Rolls-Royce creates ‘Facebook for engines’ to improve reliability

Posted on 8 May 2018 by Jonny Williamson

A new ‘social network for engines’ is to help Rolls-Royce to improve the engines’ availability for the company’s business jet customers.

‘Each engine has a ‘profile’, which shows data on how it’s been operated’, Cabrejas said – image courtesy of Pixabay.

In business aviation, keeping engines ready to fly is crucial, because improving the engines’ availability means lower costs and more reliability, according to Juan Carlos Cabrejas, Technical Product Manager for R2 Data Labs.

One of the ways to improve availability is by making better use of the data the company collects on the engines, from how they are flown, to how they’re maintained.

According to Cabrejas, this is a fundamental part of the IntelligentEngine vision, in which the engines will be increasingly connected, contextually aware and comprehending, helping to deliver greater reliability and efficiency:

Cabrejas said: “Currently our data is collected by different systems. So we’ve been looking at ways to bring it all together, and present the results in a user-friendly tool to give our engineering colleagues a complete picture of operations.”

For inspiration, the company looked at popular websites that present data in accessible ways. With Facebook or LinkedIn, Cabrejas could see what friends or colleagues have been up to, often going back years.

Cabrejas underlined, that sites like Amazon and Netflix use powerful algorithms to suggest products or films, based on the preferences of others with a similar profile to you. Rolls-Royce applied the same ideas to engines.

That’s how the Engine Network works

Engine Network is a new app that presents all of the important information on the engines in a fleet in a single place.

Each engine has a ‘profile’, which shows data on how it’s been operated, the aircraft it has been paired with, the parts it contains, and how much service life is left in each component.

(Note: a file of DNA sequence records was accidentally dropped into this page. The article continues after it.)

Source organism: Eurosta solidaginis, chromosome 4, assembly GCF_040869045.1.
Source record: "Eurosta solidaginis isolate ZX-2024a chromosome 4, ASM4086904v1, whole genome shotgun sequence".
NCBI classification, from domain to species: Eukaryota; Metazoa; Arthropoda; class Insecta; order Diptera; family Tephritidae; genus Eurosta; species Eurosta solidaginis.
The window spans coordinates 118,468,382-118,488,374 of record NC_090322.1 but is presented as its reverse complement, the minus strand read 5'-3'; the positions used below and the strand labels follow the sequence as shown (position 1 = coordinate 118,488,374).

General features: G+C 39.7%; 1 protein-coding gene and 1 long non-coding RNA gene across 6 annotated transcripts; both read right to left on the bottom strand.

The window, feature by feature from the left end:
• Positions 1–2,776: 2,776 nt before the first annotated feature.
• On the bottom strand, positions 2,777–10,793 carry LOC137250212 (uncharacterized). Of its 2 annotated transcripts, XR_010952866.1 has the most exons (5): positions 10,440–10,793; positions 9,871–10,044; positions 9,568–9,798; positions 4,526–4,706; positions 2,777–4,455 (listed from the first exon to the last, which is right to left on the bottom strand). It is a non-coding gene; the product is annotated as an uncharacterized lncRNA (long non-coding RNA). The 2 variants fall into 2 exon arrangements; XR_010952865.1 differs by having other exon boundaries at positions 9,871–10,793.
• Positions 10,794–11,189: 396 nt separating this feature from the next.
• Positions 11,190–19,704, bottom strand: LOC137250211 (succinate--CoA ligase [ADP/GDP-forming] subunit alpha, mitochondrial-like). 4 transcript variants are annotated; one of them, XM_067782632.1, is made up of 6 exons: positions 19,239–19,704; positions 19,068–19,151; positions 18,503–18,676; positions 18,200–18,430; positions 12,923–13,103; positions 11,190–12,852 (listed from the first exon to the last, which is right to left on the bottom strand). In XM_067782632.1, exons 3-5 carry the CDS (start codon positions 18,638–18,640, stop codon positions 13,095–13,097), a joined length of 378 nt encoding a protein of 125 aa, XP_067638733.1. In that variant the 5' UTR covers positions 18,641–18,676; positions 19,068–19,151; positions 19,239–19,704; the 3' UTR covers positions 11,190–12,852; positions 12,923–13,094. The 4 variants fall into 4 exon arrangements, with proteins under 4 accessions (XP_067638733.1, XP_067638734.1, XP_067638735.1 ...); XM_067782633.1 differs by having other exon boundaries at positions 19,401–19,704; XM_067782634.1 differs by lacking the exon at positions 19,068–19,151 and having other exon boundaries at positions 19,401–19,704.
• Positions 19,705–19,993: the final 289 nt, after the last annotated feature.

The complete story of the engine’s operational history is told in a timeline, just like on certain social media sites. And there’s also a newsfeed within the app that displays the most important insights from across the fleet.

Cabrejas said that the most exciting thing about the Engine Network capability is the recommendation algorithm we’ve built into it.

He said: “Just like the examples mentioned before, Engine Network suggests pre-emptive maintenance work for individual engines, based on what it learns from other engines in the fleet with a similar profile.”

Rolls-Royce can use the network to improve the way it manages the fleets. And the service teams can use the app to make more informed decisions on maintenance and take action early to ensure maximum availability.

And the Engine Network gives the company  a way to gather valuable intel from across the engine fleet, and to automatically analyse that data to apply lessons learned from one engine to the next. Cabrejas: “This capability is essential to our IntelligentEngine vision, as it underpins our ability to build a frictionless data ecosystem across our fleets.”

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